Archive for December 7th, 2010

Offshore wind in Texas and the curious case of Massachusetts

By Sheril Kirshenbaum | December 7, 2010 2:14 pm

My latest article in Earth Magazine co-authored by Michael Webber is now available online. Here’s an excerpt:

Picture 11Humans have harnessed wind energy throughout history for milling, pumping and transportation — in a way you could say it’s the “original” form of industrial energy. But only recently have we built massive, powerful turbines to convert that wind into electricity. As concerns about pollution, carbon emissions, resource depletion and energy security mount, wind farms are an increasingly attractive alternative for meeting growing energy demand.

Unlike many other “solutions,” capturing the wind’s potential emits no hazardous wastes or greenhouse gases, and is an inexhaustible energy source. A boom in development has also created thousands of new jobs during a period when most industries are letting workers go. In 2009 alone, the American wind power industry grew by 39 percent and now accounts for 2 percent of electricity produced in the United States. The total resource in the U.S. central wind corridor could satisfy our total demand for electricity. In the last year, although many renewable technologies have taken a hit as the global economy continued to struggle, wind power — especially offshore wind power — seemed to do all right.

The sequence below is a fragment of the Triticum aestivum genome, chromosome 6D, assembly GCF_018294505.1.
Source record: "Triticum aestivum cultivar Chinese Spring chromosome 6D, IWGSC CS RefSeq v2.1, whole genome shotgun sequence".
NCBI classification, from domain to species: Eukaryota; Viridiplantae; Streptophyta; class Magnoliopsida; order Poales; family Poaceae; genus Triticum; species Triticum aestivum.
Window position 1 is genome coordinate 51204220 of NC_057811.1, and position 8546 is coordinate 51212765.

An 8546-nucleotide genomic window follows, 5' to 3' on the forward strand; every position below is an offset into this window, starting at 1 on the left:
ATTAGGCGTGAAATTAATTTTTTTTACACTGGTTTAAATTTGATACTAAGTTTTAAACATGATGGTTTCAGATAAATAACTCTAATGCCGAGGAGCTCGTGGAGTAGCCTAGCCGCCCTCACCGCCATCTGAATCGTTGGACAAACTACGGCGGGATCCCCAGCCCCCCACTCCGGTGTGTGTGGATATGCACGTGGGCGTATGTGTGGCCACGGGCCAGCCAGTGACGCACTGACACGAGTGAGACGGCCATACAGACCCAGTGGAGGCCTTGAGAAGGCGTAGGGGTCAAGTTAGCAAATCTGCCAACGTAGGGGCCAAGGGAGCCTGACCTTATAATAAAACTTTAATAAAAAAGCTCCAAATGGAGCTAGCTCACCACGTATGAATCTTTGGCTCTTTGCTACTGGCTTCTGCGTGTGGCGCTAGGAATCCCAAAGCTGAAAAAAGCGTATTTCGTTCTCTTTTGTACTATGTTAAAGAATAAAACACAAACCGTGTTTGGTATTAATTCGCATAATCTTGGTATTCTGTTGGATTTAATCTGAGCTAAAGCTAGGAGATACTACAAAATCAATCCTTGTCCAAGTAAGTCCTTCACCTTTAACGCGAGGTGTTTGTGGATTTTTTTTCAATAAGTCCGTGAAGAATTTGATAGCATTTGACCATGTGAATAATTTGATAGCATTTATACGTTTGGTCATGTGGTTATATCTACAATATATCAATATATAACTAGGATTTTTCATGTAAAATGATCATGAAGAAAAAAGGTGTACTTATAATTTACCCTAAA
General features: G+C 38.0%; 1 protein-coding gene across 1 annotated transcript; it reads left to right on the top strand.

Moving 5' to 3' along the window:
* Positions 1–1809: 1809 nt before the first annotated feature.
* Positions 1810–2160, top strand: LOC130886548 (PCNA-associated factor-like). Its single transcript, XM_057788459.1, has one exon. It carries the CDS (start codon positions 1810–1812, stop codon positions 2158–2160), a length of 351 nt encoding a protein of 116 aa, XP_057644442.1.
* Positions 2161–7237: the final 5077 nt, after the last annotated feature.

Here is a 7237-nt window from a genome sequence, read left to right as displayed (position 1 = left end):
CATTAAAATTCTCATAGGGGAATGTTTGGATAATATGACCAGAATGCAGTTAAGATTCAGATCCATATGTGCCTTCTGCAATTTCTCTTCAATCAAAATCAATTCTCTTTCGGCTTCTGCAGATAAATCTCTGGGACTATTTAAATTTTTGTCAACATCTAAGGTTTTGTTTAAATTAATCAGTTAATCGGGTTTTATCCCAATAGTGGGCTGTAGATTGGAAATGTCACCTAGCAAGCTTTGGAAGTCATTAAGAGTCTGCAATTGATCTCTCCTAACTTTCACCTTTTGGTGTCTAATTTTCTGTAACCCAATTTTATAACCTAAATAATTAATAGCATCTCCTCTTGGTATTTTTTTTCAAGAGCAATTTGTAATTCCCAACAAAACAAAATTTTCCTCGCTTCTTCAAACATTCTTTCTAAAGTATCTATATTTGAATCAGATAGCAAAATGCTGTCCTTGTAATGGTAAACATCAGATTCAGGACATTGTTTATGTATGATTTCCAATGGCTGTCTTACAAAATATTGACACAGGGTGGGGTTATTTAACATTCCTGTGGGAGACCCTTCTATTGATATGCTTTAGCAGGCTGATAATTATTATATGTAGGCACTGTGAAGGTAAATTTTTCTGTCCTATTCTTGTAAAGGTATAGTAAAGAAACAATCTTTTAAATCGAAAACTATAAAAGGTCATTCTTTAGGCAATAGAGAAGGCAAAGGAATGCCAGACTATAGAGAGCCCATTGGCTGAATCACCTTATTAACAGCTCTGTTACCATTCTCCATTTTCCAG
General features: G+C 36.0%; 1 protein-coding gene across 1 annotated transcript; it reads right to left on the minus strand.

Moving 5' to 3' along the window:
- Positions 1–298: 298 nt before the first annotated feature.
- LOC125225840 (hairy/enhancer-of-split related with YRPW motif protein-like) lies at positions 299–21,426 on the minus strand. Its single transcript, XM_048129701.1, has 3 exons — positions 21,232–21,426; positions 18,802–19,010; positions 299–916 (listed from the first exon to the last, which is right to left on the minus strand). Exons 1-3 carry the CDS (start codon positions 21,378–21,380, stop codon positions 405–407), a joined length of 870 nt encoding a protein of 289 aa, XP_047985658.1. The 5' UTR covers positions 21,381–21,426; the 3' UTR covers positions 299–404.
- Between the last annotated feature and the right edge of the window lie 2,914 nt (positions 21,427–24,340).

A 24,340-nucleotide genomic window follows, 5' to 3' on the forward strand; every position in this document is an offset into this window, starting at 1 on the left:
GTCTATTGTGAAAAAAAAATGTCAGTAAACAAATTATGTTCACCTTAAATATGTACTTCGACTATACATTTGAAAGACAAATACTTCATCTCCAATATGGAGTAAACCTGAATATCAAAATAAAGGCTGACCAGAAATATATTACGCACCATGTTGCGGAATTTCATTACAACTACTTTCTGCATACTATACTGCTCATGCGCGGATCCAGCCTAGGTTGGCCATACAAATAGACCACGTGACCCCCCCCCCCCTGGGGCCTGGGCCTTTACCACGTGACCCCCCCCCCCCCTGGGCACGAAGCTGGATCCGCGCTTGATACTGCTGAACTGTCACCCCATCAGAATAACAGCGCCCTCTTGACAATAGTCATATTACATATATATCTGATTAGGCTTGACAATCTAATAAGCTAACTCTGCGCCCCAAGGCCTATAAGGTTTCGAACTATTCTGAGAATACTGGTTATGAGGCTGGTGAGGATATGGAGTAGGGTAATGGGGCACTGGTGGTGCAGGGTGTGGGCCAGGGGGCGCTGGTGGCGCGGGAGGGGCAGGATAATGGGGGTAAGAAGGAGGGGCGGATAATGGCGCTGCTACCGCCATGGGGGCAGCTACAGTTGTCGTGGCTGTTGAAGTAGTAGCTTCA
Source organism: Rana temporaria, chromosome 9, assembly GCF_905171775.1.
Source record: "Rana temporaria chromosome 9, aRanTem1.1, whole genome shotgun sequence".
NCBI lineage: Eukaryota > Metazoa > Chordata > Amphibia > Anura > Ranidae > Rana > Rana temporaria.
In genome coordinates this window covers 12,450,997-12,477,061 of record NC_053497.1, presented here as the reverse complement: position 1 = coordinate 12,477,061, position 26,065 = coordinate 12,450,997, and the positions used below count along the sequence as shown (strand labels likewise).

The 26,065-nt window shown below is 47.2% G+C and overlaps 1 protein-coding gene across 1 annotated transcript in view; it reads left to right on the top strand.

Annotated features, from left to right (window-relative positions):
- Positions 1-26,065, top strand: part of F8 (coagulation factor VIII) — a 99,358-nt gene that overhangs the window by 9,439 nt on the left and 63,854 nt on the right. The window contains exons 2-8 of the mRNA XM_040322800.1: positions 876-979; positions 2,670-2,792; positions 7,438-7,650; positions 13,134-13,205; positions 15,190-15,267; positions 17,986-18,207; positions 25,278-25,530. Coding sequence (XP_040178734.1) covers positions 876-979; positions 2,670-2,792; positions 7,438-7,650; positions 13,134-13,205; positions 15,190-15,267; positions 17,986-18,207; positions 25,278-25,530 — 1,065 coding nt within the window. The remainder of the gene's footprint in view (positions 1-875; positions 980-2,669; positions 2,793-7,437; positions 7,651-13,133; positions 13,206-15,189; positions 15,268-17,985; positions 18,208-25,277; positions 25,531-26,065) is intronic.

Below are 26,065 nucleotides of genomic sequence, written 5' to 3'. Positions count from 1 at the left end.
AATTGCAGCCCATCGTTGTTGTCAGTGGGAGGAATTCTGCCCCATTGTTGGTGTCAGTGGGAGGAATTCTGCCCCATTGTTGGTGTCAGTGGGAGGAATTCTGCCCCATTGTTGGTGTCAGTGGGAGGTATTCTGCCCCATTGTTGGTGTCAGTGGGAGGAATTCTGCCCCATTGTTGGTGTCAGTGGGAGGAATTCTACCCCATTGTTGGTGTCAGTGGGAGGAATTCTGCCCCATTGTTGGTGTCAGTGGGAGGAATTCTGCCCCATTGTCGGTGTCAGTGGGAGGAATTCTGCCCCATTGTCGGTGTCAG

Offshore wind projects are particularly attractive because coastal wind tends to blow more reliably than onshore winds, especially in times of greater demand, such as hot summer afternoons. In addition, a significant fraction of the U.S. population lives near the coasts, so coastal wind farms are close to demand centers, obviating the need for transmission lines that are hundreds or thousands of kilometers long. Ideal conditions involve relatively shallow water, low wave heights and high-speed winds. Development has been rapid, but not uniform because each state must work within its own governance framework to establish the institutions to support them. In 2010, things have progressed in intriguing ways in Massachusetts and Texas, two states with very different perspectives on energy.

Read our full piece here

CATEGORIZED UNDER: Culture, Energy, Environment

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